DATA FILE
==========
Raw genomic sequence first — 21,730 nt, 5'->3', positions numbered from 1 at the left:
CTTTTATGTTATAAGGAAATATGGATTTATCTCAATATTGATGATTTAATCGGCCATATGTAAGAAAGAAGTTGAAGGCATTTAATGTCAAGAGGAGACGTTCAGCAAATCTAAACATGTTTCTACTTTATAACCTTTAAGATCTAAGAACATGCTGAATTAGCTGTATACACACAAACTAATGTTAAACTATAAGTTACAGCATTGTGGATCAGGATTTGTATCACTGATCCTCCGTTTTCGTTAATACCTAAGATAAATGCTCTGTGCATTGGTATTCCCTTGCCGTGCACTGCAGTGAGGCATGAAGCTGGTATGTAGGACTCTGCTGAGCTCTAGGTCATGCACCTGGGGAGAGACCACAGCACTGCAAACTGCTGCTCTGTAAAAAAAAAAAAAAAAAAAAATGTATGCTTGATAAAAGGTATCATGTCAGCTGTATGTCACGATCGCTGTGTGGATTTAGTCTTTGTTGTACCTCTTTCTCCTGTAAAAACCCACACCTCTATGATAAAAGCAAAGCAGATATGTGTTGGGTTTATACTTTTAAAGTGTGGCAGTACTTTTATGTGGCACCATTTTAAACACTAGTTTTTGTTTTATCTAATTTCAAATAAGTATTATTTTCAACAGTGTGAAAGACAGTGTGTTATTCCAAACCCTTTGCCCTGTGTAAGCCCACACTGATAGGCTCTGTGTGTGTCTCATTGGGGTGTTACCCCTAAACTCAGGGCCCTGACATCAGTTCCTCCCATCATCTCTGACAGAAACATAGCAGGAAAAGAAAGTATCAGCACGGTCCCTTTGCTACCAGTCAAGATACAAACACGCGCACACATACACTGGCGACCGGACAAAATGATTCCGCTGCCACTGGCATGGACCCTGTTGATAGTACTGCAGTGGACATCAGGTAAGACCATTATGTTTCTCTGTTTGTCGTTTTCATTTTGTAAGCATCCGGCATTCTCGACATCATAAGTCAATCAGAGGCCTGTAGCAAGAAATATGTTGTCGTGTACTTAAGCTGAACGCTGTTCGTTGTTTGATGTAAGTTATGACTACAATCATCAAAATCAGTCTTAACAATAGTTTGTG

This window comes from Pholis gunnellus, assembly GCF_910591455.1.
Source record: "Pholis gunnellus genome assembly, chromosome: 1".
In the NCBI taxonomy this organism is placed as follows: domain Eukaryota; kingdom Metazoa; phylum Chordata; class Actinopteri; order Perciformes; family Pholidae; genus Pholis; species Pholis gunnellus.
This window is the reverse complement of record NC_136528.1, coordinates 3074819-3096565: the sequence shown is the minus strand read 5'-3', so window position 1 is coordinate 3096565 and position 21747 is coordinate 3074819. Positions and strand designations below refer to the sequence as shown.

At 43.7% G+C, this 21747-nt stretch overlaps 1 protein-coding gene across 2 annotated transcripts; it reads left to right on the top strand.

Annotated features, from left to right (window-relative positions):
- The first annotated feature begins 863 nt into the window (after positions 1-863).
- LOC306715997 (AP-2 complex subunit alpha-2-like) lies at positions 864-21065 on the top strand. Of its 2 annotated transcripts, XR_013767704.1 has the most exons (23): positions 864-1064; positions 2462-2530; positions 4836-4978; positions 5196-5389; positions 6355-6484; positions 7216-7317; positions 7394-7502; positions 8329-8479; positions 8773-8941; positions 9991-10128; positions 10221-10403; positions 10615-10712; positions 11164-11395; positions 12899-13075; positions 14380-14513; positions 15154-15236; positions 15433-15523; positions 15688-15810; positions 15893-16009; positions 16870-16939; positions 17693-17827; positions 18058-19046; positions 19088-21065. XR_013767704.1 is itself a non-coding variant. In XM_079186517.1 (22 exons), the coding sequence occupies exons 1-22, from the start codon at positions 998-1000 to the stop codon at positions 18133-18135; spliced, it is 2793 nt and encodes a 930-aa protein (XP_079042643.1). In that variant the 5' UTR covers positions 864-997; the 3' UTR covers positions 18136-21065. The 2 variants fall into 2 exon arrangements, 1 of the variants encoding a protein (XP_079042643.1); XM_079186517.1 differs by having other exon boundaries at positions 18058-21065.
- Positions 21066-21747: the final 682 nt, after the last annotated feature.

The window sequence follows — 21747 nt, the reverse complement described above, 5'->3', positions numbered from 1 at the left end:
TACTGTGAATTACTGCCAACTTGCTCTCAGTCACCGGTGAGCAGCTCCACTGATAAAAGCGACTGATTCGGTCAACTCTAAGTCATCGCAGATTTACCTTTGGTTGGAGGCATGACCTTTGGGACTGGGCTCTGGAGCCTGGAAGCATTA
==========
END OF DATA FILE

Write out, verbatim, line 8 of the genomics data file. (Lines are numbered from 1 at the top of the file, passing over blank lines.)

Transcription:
Annotated features, from left to right (window-relative positions):